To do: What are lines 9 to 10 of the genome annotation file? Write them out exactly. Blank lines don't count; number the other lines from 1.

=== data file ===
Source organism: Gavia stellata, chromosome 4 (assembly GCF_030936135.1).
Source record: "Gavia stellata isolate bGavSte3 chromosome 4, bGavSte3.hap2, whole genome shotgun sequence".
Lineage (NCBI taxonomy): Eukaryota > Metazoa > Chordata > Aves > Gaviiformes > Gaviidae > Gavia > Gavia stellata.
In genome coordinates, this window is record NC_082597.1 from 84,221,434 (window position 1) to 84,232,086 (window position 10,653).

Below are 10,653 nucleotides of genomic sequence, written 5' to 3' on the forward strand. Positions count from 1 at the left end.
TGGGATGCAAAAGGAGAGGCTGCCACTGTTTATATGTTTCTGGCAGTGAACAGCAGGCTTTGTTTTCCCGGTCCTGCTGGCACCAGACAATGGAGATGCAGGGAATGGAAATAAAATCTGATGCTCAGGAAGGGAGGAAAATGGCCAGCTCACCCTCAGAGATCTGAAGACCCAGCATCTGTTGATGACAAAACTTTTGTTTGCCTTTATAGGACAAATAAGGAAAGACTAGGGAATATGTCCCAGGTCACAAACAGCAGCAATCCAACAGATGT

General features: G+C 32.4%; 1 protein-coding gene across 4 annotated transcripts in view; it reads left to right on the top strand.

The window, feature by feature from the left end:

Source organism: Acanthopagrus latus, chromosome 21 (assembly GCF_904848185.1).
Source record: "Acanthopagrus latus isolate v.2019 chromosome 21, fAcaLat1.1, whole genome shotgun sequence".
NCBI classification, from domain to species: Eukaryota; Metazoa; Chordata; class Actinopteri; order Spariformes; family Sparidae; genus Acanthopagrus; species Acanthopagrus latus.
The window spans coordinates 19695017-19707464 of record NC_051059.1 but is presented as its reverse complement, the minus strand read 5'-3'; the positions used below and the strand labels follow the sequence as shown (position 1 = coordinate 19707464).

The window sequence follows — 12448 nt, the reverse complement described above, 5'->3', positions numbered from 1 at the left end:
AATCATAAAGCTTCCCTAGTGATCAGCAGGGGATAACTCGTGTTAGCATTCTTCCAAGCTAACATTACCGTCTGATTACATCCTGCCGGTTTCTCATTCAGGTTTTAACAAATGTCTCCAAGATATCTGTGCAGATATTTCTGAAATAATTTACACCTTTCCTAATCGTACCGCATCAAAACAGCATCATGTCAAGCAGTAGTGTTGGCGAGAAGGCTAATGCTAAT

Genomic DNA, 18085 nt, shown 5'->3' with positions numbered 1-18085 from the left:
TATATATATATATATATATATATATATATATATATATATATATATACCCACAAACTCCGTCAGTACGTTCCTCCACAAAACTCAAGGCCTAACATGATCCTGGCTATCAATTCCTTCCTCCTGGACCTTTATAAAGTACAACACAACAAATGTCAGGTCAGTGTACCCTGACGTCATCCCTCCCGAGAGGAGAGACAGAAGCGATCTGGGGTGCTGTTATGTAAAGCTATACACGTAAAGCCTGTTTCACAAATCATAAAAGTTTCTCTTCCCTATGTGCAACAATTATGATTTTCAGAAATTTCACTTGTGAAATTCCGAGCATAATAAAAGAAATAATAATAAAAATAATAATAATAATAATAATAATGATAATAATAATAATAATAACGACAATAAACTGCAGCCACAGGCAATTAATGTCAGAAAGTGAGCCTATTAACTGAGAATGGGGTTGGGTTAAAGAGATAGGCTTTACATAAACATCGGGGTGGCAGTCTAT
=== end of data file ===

Source organism: Acanthopagrus latus, chromosome 21 (assembly GCF_904848185.1).
Source record: "Acanthopagrus latus isolate v.2019 chromosome 21, fAcaLat1.1, whole genome shotgun sequence".